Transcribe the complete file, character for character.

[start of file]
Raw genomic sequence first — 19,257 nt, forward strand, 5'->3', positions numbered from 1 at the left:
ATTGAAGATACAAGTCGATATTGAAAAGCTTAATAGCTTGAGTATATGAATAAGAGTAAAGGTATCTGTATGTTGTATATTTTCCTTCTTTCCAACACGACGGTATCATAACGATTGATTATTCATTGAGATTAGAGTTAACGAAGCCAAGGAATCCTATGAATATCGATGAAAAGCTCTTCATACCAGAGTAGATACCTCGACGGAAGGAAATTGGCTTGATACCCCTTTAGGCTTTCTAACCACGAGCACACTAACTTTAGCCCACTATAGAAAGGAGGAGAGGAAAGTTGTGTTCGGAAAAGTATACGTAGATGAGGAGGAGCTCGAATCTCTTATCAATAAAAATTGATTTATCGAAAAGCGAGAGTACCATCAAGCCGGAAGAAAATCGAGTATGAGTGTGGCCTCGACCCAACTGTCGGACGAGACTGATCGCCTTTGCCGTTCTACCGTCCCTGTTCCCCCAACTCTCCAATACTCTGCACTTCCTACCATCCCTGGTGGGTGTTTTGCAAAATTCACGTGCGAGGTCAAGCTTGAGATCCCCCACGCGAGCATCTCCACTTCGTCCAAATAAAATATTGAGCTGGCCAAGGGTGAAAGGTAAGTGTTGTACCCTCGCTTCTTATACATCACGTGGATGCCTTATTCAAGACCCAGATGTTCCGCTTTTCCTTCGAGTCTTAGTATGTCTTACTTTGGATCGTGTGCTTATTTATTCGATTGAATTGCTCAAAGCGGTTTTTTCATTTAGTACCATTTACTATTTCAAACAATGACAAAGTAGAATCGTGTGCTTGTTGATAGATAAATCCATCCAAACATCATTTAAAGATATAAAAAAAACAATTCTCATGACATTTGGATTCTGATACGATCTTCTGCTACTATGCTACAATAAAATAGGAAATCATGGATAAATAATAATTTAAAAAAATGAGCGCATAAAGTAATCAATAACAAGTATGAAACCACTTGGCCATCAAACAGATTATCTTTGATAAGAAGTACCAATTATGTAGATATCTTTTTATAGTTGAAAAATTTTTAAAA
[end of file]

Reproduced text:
Raw genomic sequence first — 19,257 nt, forward strand, 5'->3', positions numbered from 1 at the left:
ATTGAAGATACAAGTCGATATTGAAAAGCTTAATAGCTTGAGTATATGAATAAGAGTAAAGGTATCTGTATGTTGTATATTTTCCTTCTTTCCAACACGACGGTATCATAACGATTGATTATTCATTGAGATTAGAGTTAACGAAGCCAAGGAATCCTATGAATATCGATGAAAAGCTCTTCATACCAGAGTAGATACCTCGACGGAAGGAAATTGGCTTGATACCCCTTTAGGCTTTCTAACCACGAGCACACTAACTTTAGCCCACTATAGAAAGGAGGAGAGGAAAGTTGTGTTCGGAAAAGTATACGTAGATGAGGAGGAGCTCGAATCTCTTATCAATAAAAATTGATTTATCGAAAAGCGAGAGTACCATCAAGCCGGAAGAAAATCGAGTATGAGTGTGGCCTCGACCCAACTGTCGGACGAGACTGATCGCCTTTGCCGTTCTACCGTCCCTGTTCCCCCAACTCTCCAATACTCTGCACTTCCTACCATCCCTGGTGGGTGTTTTGCAAAATTCACGTGCGAGGTCAAGCTTGAGATCCCCCACGCGAGCATCTCCACTTCGTCCAAATAAAATATTGAGCTGGCCAAGGGTGAAAGGTAAGTGTTGTACCCTCGCTTCTTATACATCACGTGGATGCCTTATTCAAGACCCAGATGTTCCGCTTTTCCTTCGAGTCTTAGTATGTCTTACTTTGGATCGTGTGCTTATTTATTCGATTGAATTGCTCAAAGCGGTTTTTTCATTTAGTACCATTTACTATTTCAAACAATGACAAAGTAGAATCGTGTGCTTGTTGATAGATAAATCCATCCAAACATCATTTAAAGATATAAAAAAAACAATTCTCATGACATTTGGATTCTGATACGATCTTCTGCTACTATGCTACAATAAAATAGGAAATCATGGATAAATAATAATTTAAAAAAATGAGCGCATAAAGTAATCAATAACAAGTATGAAACCACTTGGCCATCAAACAGATTATCTTTGATAAGAAGTACCAATTATGTAGATATCTTTTTATAGTTGAAAAATTTTTAAAA